And then, there’s David.

David (Zack Gold) is Eric’s brother.  One night, he mysteriously shows up at the front door, needing some place to stay.  At first, David seems like a good guy to have around the house.  He’s seems to be a nice guy.  He’s good at fixing stuff.  When Eric misses date night, David takes Kay to a movie.  When Laura rolls her eyes a little too much at her mom, David reminds Laura about how hard Kay has been working.

But there are little hints that David has some issues.  For one thing, he has trouble holding down a job and he’s remarkably tight-lipped about what he’s been doing for the past few years.  For another thing, Eric doesn’t seem to be too happy to see him, even though David is always willing to beat up anyone who gives his brother a hard time.  It seems that David is a bit overprotective himself.  He’s the type of guy who you never know whether he’s going to use a wrench to fix the sink or to bash your head in.

Of course, the main clue that we have that something is wrong with David is the title of the movie.  Since David and Eric are the only brothers in the film and Eric is the only one of them who is married, it doesn’t take much thought to figure out who is going to be the psycho…

BUT NO MATTER!  I love Asylum films like this.  The Asylum is so shameless and unapologetic about embracing the melodrama that you can’t help but love them.  I fell in love with this film as soon as David’s eyes bugged out when some fat slob accidentally bumped into Eric at the bar.  I was like, “Yes, this movie is totally going to live up to its title!”

And it did!  This was a fun movie, with Zack Gold totally turning it up to 11 in the role of the psycho brother-in-law.  According to the imdb, it only cost $200,000 to produce Psycho Brother-in-Law.  It was money well spent.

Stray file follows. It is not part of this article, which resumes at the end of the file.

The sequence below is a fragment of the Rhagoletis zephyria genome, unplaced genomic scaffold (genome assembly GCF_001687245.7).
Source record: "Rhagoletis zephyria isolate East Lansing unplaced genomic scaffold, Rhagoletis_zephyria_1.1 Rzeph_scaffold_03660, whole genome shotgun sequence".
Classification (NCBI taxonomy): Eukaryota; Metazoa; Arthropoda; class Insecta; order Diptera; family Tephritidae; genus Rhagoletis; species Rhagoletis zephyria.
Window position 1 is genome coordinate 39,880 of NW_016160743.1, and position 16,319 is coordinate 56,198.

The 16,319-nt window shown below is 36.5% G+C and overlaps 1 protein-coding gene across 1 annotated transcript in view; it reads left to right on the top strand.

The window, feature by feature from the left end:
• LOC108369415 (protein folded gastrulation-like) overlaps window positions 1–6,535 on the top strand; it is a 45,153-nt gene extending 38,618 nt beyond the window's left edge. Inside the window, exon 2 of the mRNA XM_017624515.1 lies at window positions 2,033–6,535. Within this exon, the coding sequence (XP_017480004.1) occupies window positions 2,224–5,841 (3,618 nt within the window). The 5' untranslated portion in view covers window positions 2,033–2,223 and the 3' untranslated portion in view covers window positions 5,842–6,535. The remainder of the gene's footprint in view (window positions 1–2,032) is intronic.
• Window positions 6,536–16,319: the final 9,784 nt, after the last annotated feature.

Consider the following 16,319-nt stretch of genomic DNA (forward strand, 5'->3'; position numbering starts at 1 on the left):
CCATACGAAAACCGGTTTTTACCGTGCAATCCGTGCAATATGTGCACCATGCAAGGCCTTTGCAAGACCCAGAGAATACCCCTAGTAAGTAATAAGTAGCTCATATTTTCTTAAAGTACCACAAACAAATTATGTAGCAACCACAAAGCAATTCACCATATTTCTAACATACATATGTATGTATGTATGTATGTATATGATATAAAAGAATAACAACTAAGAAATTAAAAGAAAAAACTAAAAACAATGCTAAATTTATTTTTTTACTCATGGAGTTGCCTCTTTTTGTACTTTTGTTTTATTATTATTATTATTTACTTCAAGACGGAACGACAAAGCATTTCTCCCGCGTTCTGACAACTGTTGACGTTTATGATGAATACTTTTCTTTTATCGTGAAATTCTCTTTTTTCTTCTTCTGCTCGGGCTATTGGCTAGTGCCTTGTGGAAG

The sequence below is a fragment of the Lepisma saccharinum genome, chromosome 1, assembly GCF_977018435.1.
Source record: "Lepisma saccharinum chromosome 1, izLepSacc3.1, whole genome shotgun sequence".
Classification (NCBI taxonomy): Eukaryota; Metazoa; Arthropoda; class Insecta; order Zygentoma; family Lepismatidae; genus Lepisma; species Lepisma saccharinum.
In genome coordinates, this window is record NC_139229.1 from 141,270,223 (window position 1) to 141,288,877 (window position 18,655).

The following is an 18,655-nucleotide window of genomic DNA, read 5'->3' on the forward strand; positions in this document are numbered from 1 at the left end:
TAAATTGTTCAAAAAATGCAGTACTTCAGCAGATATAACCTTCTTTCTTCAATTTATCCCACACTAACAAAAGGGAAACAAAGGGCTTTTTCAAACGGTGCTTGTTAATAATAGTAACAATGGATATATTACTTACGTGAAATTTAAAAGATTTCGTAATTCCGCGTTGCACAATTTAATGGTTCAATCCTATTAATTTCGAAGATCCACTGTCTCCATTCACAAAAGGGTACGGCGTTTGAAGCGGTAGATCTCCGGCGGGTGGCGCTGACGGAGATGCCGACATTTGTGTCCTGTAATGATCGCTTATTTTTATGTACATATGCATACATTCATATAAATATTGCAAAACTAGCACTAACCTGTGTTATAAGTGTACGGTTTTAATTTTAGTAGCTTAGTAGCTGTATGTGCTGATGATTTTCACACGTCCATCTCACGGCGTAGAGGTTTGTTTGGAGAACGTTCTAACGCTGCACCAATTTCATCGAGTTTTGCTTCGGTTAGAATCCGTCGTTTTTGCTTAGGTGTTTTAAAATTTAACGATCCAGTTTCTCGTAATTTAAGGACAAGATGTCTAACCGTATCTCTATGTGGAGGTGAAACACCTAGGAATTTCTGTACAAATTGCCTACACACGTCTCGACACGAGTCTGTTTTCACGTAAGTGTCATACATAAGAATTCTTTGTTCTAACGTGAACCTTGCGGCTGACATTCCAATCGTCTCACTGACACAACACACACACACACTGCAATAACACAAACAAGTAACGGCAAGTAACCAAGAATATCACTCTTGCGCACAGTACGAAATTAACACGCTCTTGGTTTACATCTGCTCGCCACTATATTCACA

Cleaning Out The DVR: Cradle Swapping (dir by Michael Feifer)


(Hi there!  So, as you may know because I’ve been talking about it on this site all year, I have got way too much stuff on my DVR.  Seriously, I currently have 186 things recorded!  I’ve decided that, on January 15th, I am going to erase everything on the DVR, regardless of whether I’ve watched it or not.  So, that means that I’ve now have only have a month to clean out the DVR!  Will I make it?  Keep checking this site to find out!  I recorded Cradle Swapping off of Lifetime on May 7th, 2017!)

This year, there was a surprisingly large number of Lifetime films about babies either getting kidnapped or switched at birth.  If Lifetime films tend to use to melodrama to bring to life the fears of its audiences, 2017 was a year when everyone was scared about who or what their baby would grow up to be.

In Cradle Swapping, Grandma (played by Patrika Darbo) takes one look at the baby that her daughter has brought home from the hospital and announces that it doesn’t look anything like her supposed parents.  Needless to say, neither Alicia (Amanda Clayton) or Ray (Brandon Barash) are happy to hear this.  They argue that all babies look the same.

No, Grandma says, all of her babies looked exactly like her.